The success of the legal artifacts in the Fort Worth case, and the failed arguments of The Episcopal Church, can teach us something important about the ends of well-designed legal fictions. In short, when well formed, corporations and trusts can protect and enable the agency of associations and protect them from both internal and external threats. We also are now in a better position to answer Figgis’s question because jurisprudential scholars have recently given us new insights, evidence, and inquiries. Specifically, we have new evidence bearing upon the old question about corporate personhood. And we have new questions that shed light upon the old evidence about the nature of trusts.

Many of the earlier English jurists operated from a perspective shaped by social Darwinism. They thought of corporate identity in organic terms. This frustrated their inquiries in all sorts of ways that we do not have time to consider today. But fortunately, we need not consider them. For in the last 20 years analytical philosophers have given us a new way to understand the personhood and moral agency of groups and associations.

The basic concept comes from the philosopher Michael Bratman. It is the idea of interlocking intentions. Let us approach the concept with a simple example. Suppose that Stan and Bob are both runners who happen to live in the same neighborhood. They occasionally pass each other while running in the mornings before work. Eventually they decide to start running together. This requires them to coordinate. They must agree when and where to meet, how often to run, how far, at what pace.

Now they derive all sorts of benefits from this cooperative venture; motivation, new insights and training techniques, and friendship. Other people may join them for those reasons. At some point the group develops a life of its own, such that if any one of its members fails to show up some morning, the group, which is now identifiable as a group and not a mere aggregation of its individual members, continues to exist and to meet for the purpose of running.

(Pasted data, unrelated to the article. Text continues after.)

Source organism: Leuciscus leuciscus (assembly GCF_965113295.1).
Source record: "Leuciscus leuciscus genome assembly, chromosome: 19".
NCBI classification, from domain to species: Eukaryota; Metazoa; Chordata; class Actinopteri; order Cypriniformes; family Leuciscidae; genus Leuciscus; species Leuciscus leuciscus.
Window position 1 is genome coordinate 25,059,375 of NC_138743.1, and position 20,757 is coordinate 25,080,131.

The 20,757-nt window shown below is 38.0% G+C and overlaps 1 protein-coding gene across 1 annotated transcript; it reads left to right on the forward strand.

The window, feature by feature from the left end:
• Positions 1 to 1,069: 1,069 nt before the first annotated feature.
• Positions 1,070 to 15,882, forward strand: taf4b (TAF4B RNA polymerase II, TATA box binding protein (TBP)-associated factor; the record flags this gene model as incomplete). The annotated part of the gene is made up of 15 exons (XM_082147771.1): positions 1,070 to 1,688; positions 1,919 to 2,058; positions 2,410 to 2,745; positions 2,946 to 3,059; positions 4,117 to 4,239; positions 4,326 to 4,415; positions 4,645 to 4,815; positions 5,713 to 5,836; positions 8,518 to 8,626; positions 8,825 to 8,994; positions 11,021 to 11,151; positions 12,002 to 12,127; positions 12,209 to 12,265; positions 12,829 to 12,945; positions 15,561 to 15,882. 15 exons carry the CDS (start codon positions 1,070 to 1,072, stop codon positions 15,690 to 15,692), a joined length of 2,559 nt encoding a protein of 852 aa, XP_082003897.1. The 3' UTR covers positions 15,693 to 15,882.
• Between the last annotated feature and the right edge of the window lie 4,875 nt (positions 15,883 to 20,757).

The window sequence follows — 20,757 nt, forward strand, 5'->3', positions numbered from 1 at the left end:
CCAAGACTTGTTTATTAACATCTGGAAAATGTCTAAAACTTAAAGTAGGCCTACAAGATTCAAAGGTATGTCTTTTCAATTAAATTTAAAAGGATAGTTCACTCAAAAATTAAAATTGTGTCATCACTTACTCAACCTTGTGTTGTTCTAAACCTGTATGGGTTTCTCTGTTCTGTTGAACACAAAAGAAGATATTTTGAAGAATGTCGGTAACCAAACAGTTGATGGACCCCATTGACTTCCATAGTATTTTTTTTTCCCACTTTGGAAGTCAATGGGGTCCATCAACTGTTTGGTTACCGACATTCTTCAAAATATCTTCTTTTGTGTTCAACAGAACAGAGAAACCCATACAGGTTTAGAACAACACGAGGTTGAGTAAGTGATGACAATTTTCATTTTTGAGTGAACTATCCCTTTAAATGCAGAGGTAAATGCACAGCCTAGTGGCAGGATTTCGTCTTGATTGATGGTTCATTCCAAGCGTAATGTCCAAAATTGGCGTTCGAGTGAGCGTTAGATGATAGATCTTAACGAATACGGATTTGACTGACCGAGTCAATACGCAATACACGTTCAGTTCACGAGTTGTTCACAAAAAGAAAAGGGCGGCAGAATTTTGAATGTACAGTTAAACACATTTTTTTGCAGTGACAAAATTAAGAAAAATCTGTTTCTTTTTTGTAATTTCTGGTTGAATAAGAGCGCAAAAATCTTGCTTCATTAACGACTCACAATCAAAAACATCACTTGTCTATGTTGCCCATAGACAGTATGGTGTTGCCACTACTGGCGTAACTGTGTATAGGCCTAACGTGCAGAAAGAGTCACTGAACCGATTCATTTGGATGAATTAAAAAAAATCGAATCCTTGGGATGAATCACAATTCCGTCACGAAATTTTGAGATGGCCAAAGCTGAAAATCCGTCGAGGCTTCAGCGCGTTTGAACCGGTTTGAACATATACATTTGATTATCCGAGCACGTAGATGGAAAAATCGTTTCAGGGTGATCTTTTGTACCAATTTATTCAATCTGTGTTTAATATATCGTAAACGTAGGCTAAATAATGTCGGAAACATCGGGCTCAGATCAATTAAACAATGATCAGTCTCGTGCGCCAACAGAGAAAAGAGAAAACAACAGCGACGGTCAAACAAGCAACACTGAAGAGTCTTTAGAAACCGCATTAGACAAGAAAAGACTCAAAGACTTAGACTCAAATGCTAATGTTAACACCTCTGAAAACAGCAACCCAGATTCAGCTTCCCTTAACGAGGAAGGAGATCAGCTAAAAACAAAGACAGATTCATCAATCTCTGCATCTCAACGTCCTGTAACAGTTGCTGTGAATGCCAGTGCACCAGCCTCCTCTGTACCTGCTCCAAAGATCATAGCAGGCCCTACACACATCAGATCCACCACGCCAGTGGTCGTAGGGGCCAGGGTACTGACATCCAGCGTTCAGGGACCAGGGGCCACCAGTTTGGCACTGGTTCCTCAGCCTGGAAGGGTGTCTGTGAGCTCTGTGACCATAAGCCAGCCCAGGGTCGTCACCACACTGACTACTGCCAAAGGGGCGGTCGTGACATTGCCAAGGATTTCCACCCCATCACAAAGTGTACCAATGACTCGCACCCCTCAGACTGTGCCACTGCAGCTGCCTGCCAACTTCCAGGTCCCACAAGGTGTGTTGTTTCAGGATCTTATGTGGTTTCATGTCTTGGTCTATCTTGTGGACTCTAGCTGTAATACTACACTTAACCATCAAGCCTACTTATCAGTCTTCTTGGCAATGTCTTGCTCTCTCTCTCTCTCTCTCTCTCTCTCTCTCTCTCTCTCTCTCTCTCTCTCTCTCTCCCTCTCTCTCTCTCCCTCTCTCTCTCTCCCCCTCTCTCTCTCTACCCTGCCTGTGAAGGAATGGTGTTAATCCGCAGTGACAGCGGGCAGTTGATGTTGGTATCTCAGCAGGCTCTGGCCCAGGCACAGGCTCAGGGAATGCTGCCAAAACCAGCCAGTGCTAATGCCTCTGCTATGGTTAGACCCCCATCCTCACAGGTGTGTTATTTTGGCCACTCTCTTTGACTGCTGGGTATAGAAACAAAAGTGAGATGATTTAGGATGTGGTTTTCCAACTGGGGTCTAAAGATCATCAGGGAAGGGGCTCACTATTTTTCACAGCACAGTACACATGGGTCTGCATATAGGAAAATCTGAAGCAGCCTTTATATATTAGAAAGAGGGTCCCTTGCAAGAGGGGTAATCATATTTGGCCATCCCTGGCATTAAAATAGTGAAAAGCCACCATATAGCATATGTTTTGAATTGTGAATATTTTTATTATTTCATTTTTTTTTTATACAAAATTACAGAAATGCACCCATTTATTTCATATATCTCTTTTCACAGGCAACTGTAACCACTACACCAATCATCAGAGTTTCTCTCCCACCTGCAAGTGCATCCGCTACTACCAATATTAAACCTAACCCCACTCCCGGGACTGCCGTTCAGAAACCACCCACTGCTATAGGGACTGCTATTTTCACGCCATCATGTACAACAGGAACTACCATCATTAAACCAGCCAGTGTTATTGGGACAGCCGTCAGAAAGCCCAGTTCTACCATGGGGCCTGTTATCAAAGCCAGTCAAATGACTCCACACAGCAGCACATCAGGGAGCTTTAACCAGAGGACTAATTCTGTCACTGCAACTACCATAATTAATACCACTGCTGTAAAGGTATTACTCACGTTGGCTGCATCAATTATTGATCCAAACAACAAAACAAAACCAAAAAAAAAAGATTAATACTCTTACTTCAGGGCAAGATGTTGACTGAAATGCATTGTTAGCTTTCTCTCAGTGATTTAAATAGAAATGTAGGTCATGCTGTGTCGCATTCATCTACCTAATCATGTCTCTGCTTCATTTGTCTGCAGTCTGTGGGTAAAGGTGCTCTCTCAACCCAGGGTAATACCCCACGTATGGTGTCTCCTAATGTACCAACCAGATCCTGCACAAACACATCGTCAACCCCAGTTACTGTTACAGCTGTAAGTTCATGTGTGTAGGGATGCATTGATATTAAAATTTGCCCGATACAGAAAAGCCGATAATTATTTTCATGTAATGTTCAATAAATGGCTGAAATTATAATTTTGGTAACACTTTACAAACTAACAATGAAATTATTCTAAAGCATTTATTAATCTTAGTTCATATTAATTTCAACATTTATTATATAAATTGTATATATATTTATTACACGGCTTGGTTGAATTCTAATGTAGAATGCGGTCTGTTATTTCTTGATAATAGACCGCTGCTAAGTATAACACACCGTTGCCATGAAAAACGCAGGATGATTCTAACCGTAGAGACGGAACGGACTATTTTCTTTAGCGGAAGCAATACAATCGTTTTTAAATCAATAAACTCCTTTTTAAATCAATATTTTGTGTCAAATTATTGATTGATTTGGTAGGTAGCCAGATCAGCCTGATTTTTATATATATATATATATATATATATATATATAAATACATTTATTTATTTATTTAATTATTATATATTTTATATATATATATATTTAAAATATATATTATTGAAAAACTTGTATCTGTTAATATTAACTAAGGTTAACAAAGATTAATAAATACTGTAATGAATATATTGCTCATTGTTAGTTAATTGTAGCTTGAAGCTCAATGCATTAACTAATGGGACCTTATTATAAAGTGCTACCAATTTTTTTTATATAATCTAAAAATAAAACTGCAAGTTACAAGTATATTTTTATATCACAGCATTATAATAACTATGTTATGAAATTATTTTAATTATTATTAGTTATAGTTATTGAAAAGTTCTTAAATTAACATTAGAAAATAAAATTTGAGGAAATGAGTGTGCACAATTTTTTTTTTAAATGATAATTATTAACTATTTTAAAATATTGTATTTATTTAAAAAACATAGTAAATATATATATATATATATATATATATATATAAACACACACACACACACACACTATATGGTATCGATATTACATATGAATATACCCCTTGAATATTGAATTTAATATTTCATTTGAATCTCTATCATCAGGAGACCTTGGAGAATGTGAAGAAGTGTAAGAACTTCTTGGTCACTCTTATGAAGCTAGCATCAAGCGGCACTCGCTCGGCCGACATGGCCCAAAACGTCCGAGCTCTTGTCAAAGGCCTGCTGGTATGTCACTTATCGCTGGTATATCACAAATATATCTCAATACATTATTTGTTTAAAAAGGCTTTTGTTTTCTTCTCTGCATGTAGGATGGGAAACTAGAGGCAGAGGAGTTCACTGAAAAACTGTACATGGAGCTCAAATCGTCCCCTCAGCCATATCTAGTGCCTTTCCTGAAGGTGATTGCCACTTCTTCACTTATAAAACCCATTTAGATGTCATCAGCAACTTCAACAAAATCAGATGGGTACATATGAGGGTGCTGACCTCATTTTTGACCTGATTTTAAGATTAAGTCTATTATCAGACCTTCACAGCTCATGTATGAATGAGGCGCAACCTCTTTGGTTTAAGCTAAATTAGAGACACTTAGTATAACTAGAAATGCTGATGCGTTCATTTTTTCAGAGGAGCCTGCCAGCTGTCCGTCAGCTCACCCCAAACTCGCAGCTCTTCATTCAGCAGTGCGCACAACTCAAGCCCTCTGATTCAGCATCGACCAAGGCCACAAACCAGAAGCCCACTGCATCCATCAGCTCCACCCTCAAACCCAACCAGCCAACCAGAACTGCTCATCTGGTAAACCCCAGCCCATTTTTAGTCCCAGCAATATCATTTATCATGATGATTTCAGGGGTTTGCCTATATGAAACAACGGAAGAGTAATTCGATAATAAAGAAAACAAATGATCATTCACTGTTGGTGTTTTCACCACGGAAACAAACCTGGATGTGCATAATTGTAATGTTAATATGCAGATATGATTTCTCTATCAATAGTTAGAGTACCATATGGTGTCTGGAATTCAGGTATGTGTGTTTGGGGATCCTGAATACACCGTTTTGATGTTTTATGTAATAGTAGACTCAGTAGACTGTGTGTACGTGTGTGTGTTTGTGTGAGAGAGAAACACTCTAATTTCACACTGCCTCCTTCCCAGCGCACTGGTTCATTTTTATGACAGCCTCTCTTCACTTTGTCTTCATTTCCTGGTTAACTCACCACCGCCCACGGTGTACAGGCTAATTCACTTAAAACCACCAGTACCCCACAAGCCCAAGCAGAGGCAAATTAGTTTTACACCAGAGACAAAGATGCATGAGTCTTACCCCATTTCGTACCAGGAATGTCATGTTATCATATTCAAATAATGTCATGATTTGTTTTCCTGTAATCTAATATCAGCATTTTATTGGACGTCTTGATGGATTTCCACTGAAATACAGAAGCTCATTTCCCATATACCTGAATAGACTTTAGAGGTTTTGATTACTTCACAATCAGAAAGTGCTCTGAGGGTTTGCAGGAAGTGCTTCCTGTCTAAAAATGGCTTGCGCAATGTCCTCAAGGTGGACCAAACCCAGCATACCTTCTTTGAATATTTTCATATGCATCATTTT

When Stan and Bob happened to pass each other in the neighborhood, they had similar intentions but they were parallel to each other. Now their intentions are shared and mutually dependent. Stan shows up to run in part because Bob is going to show up to run, and vice versa, and each would be letting the other down if he don’t show up ready to run. This mutuality and sharing of plans has transformed Stan and Bob in an important way. It has shaped their motivations, their planning and reasons, their commitments. And as the group scales up, the group itself takes on the agency for shaping those internal parts of our identity.

Now scale this example up again for more complicated associations such as family businesses, charitable organizations, and religious associations. At some point in the lives of these associations, the interlocking intentions of their various members become a sum that is greater than the total of the parts. The association develops standing plans and intentions that are independent of the particular motivations and intentions of individual members, perhaps even the founding members. Anyone who has ever founded a new group or entity only later to discover that the group has a mind of its own can relate to this reality

The new moral agent that is constituted by the interlocking intentions of the members is capable of bearing legal obligations because it is capable of having reasons, and therefore of having rights and duties. This is the sense and intelligibility of Maitland’s reference to corporate persons as right and duty bearing units. The unit exists quite apart from any formal legal status that the sovereign may allow to be conferred upon it as a matter of positive law or legal judgment.

Turning to trusts, we now have new questions that bring order and clarity to old evidence. In the last couple of decades, property theorists have become increasingly interested in the question whether use, alienability, exclusion is the core or essence of property. We recognize that use may be viewed as more essential or important from one perspective, call it the internal point of view, while the right to exclude may be perceived as the most important thing about property from a different perspective, call into the external point of view, and the right of alienability may appear most important from a third perspective, call it the economic point of view.

With this framework we can now see why Maitland was so interested in the common law concept of use. He was interested in the interior life of the group or association that exercises property ownership together, cooperatively, for a common good that is not reducible to the individual preferences of the members. His focus on use was secondary to his focus on the internal point of view of the group that exercises dominion within property ownership